Big pharma's role in meth production

This photo provided Jan. 19, 2012, by the Tennessee Methamphetamine Task Force shows shows the interior of a home in Clarksville, Tenn., damaged by a shake-and-bake meth lab explosion in December, 2011. The crude new method of making methamphetamine, by combining raw and unstable ingredients in a 2-liter soda bottle, poses a risk even to Americans who never get anywhere near the drug: It is filling hospitals with thousands of uninsured burn patients requiring millions of dollars in advanced treatment _ a burden so costly that its contributing to the closure of some burn units. (AP Photo/Jesse Reynolds) (Jesse Reynolds)

The U.S. has seen a proliferation of meth labs since the early 2000s, and pharmaceutical companies are partly to blame, Mother Jones reports.

According to the magazine, the number of meth sites busted by police has increased 63 percent nationwide since 2007. In Kentucky alone, the number of sites discovered has more than tripled in the same time frame.

The steep rise in production is mostly a result of the “shake-and-bake” or “one-pot” method of cooking meth that gained popularity in the mid-2000s. This simplification of the way that meth is synthesized from pseudoephedrine — a decongestant in popular cold and allergy medicines like Sudafed — meant that meth cookers had all the ingredients they needed with just a handful of cheap, over-the-counter ingredients. Complicated chemistry sets gave way to basic kitchenware, while production shifted to poor, rural America.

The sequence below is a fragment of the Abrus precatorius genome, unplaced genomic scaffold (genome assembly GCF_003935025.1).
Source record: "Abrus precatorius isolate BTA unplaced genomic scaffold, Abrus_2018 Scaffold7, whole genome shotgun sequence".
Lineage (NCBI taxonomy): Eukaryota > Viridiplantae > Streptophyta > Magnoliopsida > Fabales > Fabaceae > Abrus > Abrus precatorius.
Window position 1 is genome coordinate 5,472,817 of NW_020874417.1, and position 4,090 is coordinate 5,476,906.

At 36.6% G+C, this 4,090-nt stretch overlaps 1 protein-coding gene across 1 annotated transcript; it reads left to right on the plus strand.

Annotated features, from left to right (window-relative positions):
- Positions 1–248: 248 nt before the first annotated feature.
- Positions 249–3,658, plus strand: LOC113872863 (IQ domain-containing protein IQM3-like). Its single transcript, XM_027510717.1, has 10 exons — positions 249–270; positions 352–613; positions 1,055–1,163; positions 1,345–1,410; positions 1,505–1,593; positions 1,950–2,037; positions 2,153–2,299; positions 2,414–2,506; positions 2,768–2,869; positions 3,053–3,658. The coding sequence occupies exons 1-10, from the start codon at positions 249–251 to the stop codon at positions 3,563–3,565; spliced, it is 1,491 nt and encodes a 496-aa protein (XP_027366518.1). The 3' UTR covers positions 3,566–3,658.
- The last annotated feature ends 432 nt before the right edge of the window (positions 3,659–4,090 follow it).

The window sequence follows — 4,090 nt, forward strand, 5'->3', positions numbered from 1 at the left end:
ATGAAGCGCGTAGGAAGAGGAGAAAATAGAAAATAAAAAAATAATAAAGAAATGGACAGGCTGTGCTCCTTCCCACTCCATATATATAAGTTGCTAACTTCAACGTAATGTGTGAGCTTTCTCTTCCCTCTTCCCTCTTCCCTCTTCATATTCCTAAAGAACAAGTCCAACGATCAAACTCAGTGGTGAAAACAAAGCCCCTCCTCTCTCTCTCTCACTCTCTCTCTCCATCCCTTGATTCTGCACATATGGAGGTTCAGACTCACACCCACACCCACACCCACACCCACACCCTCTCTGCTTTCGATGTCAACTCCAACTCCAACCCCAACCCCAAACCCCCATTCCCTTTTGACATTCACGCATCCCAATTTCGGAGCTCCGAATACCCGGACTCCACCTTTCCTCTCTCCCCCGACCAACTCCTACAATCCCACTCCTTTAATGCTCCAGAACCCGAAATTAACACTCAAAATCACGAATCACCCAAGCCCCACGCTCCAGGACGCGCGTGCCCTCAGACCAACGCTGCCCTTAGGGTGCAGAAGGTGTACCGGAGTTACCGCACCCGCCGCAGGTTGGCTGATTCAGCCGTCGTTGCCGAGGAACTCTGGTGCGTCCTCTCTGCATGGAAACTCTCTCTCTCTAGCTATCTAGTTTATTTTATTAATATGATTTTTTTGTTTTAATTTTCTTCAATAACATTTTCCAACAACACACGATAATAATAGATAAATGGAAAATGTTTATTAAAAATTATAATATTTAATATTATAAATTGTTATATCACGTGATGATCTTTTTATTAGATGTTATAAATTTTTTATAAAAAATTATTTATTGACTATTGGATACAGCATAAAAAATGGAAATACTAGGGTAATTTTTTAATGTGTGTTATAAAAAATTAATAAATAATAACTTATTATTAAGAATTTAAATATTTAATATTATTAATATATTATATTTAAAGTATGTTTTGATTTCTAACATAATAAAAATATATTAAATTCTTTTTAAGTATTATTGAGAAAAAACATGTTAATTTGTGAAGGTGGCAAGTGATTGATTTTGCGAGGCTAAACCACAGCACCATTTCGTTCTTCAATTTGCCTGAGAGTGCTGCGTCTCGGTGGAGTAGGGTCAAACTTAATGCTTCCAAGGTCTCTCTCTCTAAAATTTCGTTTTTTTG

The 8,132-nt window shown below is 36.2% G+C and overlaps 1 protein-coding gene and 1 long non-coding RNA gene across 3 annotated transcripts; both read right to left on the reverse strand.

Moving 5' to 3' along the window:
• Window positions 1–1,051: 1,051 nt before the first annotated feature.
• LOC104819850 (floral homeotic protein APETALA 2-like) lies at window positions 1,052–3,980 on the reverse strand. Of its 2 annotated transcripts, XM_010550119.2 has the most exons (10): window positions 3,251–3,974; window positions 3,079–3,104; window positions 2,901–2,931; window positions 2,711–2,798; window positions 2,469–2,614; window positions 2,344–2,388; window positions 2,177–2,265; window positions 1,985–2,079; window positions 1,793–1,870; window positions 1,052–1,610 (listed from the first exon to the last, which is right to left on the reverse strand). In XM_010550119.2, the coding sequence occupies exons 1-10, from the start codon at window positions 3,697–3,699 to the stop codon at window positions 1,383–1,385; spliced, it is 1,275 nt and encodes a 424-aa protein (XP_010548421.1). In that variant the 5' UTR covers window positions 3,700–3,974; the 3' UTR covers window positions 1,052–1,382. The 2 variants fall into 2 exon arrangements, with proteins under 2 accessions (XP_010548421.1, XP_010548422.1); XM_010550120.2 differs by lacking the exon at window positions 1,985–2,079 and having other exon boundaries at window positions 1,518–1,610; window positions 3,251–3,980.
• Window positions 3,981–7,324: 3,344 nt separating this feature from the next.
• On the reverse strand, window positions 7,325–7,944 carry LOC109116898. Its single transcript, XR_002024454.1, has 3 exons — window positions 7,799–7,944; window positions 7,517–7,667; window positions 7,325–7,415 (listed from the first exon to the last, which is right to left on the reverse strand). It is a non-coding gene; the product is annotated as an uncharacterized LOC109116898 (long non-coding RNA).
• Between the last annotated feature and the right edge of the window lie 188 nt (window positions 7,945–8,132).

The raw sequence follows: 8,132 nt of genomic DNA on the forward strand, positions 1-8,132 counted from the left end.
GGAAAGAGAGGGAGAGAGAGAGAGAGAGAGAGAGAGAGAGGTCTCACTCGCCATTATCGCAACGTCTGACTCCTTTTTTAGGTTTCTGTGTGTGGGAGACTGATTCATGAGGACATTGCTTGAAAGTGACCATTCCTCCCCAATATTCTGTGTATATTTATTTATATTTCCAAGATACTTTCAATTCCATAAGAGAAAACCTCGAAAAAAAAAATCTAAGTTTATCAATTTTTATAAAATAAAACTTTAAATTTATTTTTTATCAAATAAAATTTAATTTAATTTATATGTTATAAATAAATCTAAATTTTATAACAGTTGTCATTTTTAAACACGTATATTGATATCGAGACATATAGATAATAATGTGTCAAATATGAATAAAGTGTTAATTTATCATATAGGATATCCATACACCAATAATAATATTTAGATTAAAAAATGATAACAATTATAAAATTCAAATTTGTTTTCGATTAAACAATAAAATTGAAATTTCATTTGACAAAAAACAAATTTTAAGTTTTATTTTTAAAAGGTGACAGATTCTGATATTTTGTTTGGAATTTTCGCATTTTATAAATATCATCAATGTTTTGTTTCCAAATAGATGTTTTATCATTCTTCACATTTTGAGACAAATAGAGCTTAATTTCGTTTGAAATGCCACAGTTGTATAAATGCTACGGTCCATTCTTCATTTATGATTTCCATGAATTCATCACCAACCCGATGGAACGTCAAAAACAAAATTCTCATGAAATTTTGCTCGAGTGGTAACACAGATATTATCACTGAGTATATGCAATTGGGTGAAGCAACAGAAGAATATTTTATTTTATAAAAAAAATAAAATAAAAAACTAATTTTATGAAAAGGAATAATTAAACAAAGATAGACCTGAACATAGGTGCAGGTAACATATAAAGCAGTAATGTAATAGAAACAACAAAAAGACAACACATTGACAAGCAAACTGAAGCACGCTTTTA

While lawmakers in 25 states have attempted to make pseudoephedrine a prescription drug, the efforts have proved successful in just two: Oregon and Mississippi. The reason why so few of these bills have become laws? Big pharma, the magazine said.

Across the country, drug manufacturers and retailers have mounted a powerful lobbying effort to maintain easy access to the decongestant. According to Mother Jones, big pharma makes an estimated $605 million on pseudoephedrine-based products a year.

“It frustrates me to see how an industry and corporate dollars affect commonsense legislation,” Kentucky state attorney Jackie Steele told Mother Jones.

In 2004, the drug industry fought a long and costly battle against a bill to put pseudoephedrine behind the counter in Oregon, claiming the proposed legislation would do little to curb the proliferation of meth labs in the Beaver State around that time.

According to Rob Bovett, a lawyer for the drug task force in Oregon’s Lincoln County, drug companies and retailers “flooded our Capitol building with lobbyists from out of state.”

The bill became a law in 2006, and the number of meth lab busts in Oregon has dropped 96 percent since then. Meanwhile, drug companies have doubled their lobbying efforts in states such as Kentucky, Missouri, Tennessee and Indiana — the top four states for meth lab busts in the country.

Since 2009, 23 states have attempted to pass bills to make pseudoephedrine a prescription drug and only one — Mississippi —has succeeded. According to the Magnolia State’s narcotics bureau, the number of drug-endangered children dropped 81 percent within a year of the bill’s passage.